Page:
‘When there’s no more room in Hell…
the dead will walk the Earth.’
Dawn of the Dead brings us to the end of a weird phase of the Nasties, those well known, almost mainstream films that were included on the Section 3 list but have ended up as highly regarded early films from talented directors. The Hills Have Eyes, Martin, Rabid, Suspiria. Yeah, there were some other films in amongst them too, but forget about those ones. I already have.
Apart from you, Prey. I enjoyed you.
Dawn is Romero’s sequel to Night of the Living Dead, and is a giant leap forward in terms of filmmaking skill. Dawn is well known not just as perhaps the definitive horror/action picture, but as a scathing satire on consumerism. If anything, the film has become more and more relevant as time has passed, with the advent of that festival of fear known as Black Friday, which gives us a chilling glimpse into a real life zombie apocalypse every year. As someone who has worked in retail for a very long time and has become a committed anti-consumerist, the themes of Dawn of the Dead really resonate with me. ‘Why do they come here?’ asks Fran at one point, to which Stephen replies, ‘Instinct. Memory. This was an important place in their lives.’ In everything we do in our everyday lives, we are encouraged to buy, purchase, consume. It will make you happier! Your life will be better with this gadget, this gizmo, this doohickey. The same faces, day after day, wandering around numbly, picking things up and putting them back down again, looking for something to buy, something to fill the yawning chasm in their hopeless, empty lives. Some people say that they love to shop, but do me a favour – next time you’re out at a shopping mall, look at people’s faces and count how many you see that seem to be enjoying themselves. Y’know, smiling or laughing. I don’t believe people love to shop. They love to buy, sure, but the actual act of shopping? Nah.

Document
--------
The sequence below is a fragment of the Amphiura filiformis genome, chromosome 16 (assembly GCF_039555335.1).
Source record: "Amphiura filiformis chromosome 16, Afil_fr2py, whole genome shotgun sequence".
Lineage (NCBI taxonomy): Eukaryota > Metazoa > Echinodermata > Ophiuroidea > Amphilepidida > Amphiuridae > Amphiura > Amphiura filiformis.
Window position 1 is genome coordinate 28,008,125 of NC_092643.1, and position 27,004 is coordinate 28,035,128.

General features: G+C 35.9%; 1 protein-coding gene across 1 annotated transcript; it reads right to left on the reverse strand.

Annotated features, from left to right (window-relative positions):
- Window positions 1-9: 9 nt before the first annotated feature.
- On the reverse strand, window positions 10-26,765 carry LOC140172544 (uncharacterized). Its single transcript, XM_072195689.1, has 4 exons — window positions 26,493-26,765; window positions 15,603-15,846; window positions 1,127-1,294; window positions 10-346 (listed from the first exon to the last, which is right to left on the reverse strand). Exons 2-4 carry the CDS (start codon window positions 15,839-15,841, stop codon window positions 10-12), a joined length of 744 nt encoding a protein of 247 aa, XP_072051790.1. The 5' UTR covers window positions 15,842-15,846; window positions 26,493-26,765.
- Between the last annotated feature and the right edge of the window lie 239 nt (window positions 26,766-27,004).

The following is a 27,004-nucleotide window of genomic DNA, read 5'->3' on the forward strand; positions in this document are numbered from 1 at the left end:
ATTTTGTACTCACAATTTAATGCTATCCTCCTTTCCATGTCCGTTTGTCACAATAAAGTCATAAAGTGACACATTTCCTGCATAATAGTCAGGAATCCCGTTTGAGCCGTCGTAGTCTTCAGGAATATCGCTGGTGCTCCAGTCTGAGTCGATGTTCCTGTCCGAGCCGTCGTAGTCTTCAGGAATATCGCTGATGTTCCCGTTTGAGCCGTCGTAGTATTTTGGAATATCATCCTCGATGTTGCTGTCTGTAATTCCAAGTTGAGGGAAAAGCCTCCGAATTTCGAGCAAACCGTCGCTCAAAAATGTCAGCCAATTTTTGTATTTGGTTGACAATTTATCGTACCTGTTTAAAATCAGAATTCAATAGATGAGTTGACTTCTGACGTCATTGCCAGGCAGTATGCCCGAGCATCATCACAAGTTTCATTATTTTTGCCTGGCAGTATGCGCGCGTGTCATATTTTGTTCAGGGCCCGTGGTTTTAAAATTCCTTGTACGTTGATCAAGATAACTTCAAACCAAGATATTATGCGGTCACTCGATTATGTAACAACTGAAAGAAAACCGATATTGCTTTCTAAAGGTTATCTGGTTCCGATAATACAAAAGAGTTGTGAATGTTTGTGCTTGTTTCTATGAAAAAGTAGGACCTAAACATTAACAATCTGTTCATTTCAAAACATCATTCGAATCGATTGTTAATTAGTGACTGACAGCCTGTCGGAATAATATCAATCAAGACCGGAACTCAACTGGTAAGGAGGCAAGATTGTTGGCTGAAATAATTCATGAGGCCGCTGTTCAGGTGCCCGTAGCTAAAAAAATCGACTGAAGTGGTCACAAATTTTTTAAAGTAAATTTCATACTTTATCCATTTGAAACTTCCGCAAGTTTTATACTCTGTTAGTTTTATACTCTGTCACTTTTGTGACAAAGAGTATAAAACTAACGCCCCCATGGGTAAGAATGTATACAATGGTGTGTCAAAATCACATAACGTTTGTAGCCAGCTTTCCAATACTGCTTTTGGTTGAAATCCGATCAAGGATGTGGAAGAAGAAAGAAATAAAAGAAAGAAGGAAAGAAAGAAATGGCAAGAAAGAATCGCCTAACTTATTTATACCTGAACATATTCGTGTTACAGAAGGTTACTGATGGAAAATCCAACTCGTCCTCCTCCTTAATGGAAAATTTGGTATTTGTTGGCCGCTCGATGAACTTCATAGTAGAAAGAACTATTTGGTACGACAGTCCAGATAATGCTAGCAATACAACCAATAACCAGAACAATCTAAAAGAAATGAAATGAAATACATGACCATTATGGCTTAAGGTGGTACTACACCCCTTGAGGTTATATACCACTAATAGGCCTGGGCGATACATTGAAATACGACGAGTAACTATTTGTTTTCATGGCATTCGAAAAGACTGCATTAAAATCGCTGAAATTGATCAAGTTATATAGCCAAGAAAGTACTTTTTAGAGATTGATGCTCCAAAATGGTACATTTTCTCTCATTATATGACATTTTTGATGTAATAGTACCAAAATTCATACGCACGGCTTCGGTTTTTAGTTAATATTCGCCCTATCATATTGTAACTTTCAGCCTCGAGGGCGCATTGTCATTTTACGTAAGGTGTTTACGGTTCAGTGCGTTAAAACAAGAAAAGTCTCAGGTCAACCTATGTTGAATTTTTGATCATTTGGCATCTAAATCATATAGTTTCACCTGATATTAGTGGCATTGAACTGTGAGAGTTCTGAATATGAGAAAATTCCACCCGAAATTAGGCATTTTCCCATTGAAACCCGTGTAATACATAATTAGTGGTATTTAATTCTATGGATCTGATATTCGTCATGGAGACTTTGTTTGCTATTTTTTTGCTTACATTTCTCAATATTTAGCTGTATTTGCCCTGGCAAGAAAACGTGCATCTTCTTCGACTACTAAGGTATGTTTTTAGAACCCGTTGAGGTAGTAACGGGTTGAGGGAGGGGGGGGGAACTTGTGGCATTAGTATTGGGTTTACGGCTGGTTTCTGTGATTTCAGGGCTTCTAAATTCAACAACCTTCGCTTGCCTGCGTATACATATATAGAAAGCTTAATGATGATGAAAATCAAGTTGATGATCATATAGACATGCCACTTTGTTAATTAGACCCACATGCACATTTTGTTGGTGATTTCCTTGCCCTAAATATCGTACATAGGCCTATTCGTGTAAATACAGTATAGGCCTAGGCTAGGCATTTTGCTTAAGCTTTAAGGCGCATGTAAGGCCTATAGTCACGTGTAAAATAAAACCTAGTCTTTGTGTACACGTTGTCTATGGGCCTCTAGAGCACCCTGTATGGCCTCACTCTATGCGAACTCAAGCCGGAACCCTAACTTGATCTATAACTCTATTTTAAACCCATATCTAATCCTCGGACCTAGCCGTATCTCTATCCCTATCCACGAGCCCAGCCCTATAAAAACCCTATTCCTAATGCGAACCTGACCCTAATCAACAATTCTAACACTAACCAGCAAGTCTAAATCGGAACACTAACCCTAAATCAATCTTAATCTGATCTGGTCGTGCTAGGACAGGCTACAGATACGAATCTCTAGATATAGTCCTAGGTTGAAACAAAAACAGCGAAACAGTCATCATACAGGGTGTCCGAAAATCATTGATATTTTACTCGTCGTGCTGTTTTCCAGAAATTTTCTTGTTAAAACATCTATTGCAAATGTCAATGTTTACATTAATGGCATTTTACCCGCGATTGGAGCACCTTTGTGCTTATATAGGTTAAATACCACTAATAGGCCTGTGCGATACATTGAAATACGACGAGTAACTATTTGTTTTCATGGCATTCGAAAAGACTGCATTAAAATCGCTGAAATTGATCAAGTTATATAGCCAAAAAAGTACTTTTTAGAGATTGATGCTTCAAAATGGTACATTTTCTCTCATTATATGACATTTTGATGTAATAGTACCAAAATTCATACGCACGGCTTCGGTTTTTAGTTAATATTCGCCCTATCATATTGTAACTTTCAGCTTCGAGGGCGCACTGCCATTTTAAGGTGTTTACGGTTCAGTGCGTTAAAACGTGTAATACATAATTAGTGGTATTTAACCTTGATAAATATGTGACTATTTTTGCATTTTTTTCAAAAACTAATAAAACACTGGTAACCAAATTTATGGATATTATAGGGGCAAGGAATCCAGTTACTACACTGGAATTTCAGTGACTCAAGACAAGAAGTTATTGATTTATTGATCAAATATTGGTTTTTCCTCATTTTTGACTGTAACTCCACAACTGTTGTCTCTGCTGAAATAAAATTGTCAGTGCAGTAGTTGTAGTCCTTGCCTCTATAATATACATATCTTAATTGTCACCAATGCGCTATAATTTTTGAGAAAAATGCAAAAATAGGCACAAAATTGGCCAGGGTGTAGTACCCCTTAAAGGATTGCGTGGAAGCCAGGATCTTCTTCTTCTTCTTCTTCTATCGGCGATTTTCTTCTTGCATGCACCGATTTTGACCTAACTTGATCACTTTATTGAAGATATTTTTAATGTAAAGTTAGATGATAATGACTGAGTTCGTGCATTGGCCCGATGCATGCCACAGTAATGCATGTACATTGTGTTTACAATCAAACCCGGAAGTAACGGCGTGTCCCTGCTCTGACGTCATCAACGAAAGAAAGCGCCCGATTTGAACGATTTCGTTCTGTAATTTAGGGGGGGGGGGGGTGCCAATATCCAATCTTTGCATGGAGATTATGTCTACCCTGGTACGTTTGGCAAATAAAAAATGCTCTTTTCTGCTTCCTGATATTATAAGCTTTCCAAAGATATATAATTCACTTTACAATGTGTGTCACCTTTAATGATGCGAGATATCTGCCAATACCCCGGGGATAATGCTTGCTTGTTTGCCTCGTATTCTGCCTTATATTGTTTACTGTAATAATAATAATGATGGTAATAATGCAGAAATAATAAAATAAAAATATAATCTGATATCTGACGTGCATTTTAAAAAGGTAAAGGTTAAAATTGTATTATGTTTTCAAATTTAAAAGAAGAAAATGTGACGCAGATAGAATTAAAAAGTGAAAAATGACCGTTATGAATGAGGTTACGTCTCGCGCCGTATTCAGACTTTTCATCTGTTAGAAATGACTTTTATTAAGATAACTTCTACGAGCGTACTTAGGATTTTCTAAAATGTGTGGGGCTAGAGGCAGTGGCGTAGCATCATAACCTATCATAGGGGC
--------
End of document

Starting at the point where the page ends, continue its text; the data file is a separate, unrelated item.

It’s not just the zombies though. In Dawn, our heroes fall into the same trap. At first they grab the essentials, food, ammo and a radio. By the time the film ends, they are trapped in their miserable consumerist hell, dressed up in fur coats, pocketing money that they will never get to spend, because, ‘You never know.’
Sorry, I think I went off on one there. But that’s okay, what is there to say about Dawn of the Dead that hasn’t been said? It’s a fucking great movie, with some of the most exciting scenes in any horror movie and despite running well over 2 hours, it never feels forced or overlong. If I had to gripe about one thing, I would say that some of the library tracks on the soundtrack were poorly chosen. A couple of the orchestral pieces sound really dated and out of place, in particular the last scene of the film. Peter’s big moment is soundtracked to some kind of cheesy war theme and then the final shot plays out over something that could be the soundtrack for Casablanca. It’s a small complaint though, and the stunning Goblin score is still used often enough.
Wow, that was quite a run of horror masterpieces for a while there. No, Brutes and Savages, not including you, you bag of shit. I wonder if The Evil can keep up the run of good form…?